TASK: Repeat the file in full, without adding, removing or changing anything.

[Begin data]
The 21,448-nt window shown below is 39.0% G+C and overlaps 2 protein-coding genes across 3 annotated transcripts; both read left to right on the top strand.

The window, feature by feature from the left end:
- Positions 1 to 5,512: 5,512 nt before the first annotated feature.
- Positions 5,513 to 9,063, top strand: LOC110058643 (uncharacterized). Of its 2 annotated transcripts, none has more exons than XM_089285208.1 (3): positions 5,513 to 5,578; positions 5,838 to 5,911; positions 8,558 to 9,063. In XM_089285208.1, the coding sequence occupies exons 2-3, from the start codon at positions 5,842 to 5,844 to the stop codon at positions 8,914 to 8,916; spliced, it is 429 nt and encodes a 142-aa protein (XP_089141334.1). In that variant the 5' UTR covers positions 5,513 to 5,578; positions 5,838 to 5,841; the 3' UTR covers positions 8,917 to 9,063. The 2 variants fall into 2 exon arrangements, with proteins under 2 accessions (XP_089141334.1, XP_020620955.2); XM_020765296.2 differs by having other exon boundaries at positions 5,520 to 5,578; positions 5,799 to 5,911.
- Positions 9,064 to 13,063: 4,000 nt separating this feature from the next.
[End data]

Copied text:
The 21,448-nt window shown below is 39.0% G+C and overlaps 2 protein-coding genes across 3 annotated transcripts; both read left to right on the top strand.

The window, feature by feature from the left end:
- Positions 1 to 5,512: 5,512 nt before the first annotated feature.
- Positions 5,513 to 9,063, top strand: LOC110058643 (uncharacterized). Of its 2 annotated transcripts, none has more exons than XM_089285208.1 (3): positions 5,513 to 5,578; positions 5,838 to 5,911; positions 8,558 to 9,063. In XM_089285208.1, the coding sequence occupies exons 2-3, from the start codon at positions 5,842 to 5,844 to the stop codon at positions 8,914 to 8,916; spliced, it is 429 nt and encodes a 142-aa protein (XP_089141334.1). In that variant the 5' UTR covers positions 5,513 to 5,578; positions 5,838 to 5,841; the 3' UTR covers positions 8,917 to 9,063. The 2 variants fall into 2 exon arrangements, with proteins under 2 accessions (XP_089141334.1, XP_020620955.2); XM_020765296.2 differs by having other exon boundaries at positions 5,520 to 5,578; positions 5,799 to 5,911.
- Positions 9,064 to 13,063: 4,000 nt separating this feature from the next.